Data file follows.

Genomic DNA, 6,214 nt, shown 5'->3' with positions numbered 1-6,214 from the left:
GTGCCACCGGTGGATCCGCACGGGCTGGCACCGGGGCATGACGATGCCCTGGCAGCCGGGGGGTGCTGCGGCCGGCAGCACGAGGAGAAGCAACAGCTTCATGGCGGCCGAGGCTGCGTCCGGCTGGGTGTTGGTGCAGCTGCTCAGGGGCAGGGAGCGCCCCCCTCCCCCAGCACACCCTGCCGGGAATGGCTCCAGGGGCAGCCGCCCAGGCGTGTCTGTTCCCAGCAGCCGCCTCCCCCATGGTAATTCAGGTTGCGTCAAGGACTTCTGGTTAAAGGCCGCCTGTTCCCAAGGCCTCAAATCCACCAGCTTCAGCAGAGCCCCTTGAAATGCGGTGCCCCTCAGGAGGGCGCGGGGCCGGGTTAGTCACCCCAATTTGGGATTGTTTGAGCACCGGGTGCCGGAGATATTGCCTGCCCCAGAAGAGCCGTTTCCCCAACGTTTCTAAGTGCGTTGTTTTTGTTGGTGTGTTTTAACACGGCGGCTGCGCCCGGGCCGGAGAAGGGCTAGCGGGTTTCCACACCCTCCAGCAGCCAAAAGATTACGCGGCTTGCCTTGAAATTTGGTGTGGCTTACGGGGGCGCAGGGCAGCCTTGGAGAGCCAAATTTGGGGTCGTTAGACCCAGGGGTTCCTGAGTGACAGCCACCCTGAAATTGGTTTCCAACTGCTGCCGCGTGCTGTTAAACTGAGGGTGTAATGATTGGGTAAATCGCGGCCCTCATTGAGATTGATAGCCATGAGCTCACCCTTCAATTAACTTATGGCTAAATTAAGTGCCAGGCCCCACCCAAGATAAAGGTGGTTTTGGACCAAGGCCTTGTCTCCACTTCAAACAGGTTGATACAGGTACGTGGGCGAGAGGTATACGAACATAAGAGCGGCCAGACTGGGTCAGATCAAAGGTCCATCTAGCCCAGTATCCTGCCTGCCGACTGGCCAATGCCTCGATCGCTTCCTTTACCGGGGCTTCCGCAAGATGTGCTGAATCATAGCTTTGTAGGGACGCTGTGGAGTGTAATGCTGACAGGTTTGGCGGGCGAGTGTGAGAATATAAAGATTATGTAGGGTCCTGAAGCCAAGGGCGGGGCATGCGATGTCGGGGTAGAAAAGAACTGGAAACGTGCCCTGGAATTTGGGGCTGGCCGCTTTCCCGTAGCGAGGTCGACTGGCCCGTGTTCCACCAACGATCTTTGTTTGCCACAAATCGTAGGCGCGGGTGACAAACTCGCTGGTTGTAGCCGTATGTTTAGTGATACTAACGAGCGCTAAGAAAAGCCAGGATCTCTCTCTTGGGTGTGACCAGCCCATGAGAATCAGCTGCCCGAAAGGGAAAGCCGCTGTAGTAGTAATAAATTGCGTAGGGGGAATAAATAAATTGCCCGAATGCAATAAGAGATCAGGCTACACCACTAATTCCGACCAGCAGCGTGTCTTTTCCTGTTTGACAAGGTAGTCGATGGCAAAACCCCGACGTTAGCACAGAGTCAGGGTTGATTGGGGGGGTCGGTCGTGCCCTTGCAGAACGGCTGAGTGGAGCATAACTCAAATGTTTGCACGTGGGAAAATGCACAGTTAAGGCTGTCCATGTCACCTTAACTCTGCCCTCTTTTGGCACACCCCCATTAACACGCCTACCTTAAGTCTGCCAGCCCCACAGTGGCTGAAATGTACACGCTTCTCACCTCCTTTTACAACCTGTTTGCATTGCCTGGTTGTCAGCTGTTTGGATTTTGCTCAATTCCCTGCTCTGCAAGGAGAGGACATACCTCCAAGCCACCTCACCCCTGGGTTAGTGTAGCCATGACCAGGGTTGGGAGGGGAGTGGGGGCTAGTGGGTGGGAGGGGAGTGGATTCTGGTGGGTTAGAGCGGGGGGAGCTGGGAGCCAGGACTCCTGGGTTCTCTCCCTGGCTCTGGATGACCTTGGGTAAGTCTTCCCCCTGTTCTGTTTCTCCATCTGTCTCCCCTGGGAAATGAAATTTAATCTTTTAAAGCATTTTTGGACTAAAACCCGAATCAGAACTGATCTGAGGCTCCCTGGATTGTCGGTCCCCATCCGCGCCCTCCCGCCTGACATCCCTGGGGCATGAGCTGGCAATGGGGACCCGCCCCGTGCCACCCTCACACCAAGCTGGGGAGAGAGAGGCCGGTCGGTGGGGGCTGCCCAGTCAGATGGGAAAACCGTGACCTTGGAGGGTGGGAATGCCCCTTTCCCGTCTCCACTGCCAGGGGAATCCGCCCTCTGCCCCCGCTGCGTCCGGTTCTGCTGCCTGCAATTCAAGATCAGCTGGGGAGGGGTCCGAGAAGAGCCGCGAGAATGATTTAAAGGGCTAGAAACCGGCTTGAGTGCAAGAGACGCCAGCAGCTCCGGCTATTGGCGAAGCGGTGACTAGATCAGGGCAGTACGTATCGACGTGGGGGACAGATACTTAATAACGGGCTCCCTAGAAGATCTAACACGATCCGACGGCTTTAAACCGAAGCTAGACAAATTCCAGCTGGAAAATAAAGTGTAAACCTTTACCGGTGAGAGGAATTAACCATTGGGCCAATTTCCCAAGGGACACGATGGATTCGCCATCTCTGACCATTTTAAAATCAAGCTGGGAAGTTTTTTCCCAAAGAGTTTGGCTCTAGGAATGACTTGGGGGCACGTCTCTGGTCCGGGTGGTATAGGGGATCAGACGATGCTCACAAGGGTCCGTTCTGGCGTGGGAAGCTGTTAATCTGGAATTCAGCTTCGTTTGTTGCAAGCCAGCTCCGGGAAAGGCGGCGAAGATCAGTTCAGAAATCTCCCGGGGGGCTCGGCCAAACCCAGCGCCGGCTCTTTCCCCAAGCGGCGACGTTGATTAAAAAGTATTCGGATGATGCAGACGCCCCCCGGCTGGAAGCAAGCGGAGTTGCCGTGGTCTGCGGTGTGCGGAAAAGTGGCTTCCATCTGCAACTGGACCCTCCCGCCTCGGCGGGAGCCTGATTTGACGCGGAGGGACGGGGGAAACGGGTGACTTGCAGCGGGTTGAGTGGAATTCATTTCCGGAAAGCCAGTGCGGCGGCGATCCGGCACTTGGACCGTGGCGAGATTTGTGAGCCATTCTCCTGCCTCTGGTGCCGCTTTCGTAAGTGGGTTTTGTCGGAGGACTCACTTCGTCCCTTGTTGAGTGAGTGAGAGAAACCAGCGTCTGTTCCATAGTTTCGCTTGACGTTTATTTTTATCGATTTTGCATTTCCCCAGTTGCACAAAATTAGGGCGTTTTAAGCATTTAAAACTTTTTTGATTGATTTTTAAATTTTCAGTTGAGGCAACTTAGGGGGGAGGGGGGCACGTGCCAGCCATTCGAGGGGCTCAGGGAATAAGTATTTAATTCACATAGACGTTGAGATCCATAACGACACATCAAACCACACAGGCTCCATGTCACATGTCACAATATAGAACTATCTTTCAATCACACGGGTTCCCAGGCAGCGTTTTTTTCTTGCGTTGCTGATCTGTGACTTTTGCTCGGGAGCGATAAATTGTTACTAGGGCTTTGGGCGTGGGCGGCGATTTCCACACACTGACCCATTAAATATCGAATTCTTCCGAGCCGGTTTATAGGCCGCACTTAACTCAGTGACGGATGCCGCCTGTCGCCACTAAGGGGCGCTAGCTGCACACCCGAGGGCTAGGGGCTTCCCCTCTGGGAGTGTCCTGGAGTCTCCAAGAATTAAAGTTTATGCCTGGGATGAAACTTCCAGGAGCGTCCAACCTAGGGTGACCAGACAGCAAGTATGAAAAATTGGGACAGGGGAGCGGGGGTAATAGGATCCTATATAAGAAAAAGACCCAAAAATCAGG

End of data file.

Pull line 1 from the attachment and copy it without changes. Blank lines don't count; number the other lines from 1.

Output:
Genomic DNA, 6,214 nt, shown 5'->3' with positions numbered 1-6,214 from the left: